After hearing concerns from several community members, the Solana Beach City Council postponed its decision on a proposed “high-end” restaurant and bar on Highway 101.
Specializing in Southwestern cuisine and handcrafted tequilas, Distillery 101 tequileria and kitchen would be located in the spaces currently leased by Java Depot and Juicers in The Boardwalk shopping center. By improving and utilizing the two spaces, along with adding 155 square feet from an existing adjacent office space, the restaurant would total 2,673 square feet and feature a full bar and two outdoor patios.
“Our intention is to bring a fine, wonderful restaurant into the community,” said applicant and local restaurateur Bradley Evarts. “The name is just to create an aesthetic with a casual elegance.”
Six residents near the site, however, said they were worried about potential crime and noise, as well as an increase in trash and traffic around the restaurant and in the community.
“I’m not opposed to a commercial venture at all — I am a capitalist myself,” said Greg Thomas, a resident who lives across the street from the site. “I’d be happy to patronize the restaurant, but I would also like to enjoy my residence.”
Other nearby neighbors shared his concerns and called for the council to delay its decision. Some said they had not learned about the project until just prior to the meeting.
“I have no problem with a restaurant,” said resident Lynne Zimet, who owns two houses on Acacia Avenue. “My problem is with the tequila bar that’s going in.”
“It sounds like a bar,” agreed Kelly Harless, who has a home on North Sierra Avenue. “I really don’t want another bar in our neighborhood.”
After hearing concerns from the neighbors, the council voted 5-0 on June 22 to continue the hearing to the July 13 meeting. Evarts was encouraged to meet with community members to address their concerns before returning to the council.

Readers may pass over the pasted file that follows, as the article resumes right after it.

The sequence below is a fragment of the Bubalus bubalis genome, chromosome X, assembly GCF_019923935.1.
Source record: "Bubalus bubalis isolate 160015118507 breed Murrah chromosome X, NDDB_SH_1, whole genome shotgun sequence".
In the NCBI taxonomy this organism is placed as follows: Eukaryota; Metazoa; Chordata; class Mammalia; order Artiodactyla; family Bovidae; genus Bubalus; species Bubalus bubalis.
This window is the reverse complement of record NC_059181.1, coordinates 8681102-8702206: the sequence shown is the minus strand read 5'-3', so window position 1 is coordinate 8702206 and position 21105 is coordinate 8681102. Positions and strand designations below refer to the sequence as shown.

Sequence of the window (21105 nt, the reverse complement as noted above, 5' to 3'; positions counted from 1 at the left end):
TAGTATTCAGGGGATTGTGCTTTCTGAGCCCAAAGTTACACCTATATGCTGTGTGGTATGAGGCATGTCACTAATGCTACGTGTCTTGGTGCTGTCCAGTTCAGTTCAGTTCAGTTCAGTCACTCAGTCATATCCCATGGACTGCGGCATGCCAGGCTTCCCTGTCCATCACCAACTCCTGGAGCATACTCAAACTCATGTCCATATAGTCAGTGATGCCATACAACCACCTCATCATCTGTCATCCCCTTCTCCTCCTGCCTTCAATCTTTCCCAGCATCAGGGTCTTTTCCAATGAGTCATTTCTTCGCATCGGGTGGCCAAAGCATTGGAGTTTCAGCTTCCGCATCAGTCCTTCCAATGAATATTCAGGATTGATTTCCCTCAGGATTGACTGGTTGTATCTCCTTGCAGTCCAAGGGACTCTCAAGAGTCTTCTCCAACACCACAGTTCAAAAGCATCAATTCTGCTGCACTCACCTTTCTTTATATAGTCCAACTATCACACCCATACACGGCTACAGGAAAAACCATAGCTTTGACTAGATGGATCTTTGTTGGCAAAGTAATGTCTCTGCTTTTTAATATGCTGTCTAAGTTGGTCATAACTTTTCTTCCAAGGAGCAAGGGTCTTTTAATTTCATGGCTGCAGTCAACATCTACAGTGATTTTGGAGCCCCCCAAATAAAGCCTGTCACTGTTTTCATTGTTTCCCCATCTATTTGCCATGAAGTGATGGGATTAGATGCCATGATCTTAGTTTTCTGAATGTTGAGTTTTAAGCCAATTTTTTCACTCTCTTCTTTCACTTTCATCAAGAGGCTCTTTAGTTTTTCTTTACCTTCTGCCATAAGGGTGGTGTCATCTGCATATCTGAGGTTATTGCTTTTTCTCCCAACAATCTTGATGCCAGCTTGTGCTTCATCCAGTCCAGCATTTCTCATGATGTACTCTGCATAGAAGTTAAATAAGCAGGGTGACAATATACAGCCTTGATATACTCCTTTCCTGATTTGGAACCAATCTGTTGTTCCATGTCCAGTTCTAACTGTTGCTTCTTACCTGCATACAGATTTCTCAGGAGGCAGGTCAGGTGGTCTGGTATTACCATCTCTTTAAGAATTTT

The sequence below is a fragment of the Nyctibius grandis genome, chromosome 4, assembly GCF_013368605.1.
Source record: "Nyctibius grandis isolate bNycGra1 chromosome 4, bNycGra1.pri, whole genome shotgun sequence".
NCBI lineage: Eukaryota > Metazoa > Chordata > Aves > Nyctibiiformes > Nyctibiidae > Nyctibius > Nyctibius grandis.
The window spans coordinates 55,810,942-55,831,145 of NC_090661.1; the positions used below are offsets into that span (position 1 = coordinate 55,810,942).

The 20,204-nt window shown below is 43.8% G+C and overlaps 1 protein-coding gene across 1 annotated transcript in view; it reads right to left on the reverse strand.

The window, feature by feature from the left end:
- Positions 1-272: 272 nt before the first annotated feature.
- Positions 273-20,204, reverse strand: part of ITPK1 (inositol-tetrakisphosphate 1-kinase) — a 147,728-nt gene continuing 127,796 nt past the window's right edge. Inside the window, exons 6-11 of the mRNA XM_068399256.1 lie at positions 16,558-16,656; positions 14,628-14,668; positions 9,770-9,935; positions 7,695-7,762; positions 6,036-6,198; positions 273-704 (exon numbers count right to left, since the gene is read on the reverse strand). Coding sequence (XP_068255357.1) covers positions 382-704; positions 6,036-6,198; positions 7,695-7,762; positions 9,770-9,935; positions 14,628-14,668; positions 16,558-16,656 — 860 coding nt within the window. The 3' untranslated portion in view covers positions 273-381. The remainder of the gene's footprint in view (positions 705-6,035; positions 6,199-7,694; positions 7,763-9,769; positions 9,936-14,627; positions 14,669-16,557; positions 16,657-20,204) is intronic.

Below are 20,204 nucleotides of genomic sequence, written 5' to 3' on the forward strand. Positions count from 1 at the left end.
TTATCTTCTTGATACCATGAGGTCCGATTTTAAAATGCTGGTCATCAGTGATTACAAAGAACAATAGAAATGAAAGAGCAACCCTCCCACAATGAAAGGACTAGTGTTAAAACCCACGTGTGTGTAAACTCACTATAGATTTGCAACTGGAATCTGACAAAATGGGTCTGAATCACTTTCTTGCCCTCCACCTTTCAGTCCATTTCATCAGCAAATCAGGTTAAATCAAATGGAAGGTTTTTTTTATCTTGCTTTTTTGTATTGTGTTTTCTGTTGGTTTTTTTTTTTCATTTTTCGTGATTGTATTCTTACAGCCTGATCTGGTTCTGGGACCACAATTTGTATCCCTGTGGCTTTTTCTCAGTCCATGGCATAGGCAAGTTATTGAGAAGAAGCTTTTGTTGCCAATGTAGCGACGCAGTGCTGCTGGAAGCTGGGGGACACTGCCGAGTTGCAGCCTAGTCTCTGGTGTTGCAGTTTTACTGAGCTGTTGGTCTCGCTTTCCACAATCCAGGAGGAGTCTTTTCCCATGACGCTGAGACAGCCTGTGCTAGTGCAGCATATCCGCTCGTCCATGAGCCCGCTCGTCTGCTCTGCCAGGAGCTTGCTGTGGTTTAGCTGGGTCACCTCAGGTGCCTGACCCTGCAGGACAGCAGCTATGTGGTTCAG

“I totally understand homeowners and I want to work with them,” said Evarts, an Encinitas resident who has owned several restaurants, including Cilantros and Epazote, both of which opened in the late 1980s and operated for years in Del Mar.
Evarts said he intended to meet with neighbors and explain the measures he has planned to control noise. The plan for the project includes a wall of organ pipe cactus along the back patio to work as a sound barrier. If needed, Evarts said he would also install a glass barrier.
He reiterated, however, that the restaurant won’t have live music and won’t stay open late.
“It’s not a bar; it is a restaurant,” said Evarts, who noted that the restaurant is named after his brand of tequila, which is made in Mexico. “We are all about the cuisine. We want to bring wonderful food into the area.”
In discussion with council, Evarts said he was open to a variety of other solutions, including having no speakers outside, monitoring the western parking lot and using valet service for overflow parking.
Distillery 101, Evarts said, will have a Napa Valley style, specializing in Southwestern farm-to-table cuisine and handcrafted tequilas that will “raise the bar” for North County restaurants.
“We require a high level of service, attention to detail and quality food,” Evarts said.
“We have a track record and we have a good plan,” he added. “We’re seasoned veterans in this industry. We’re experts.”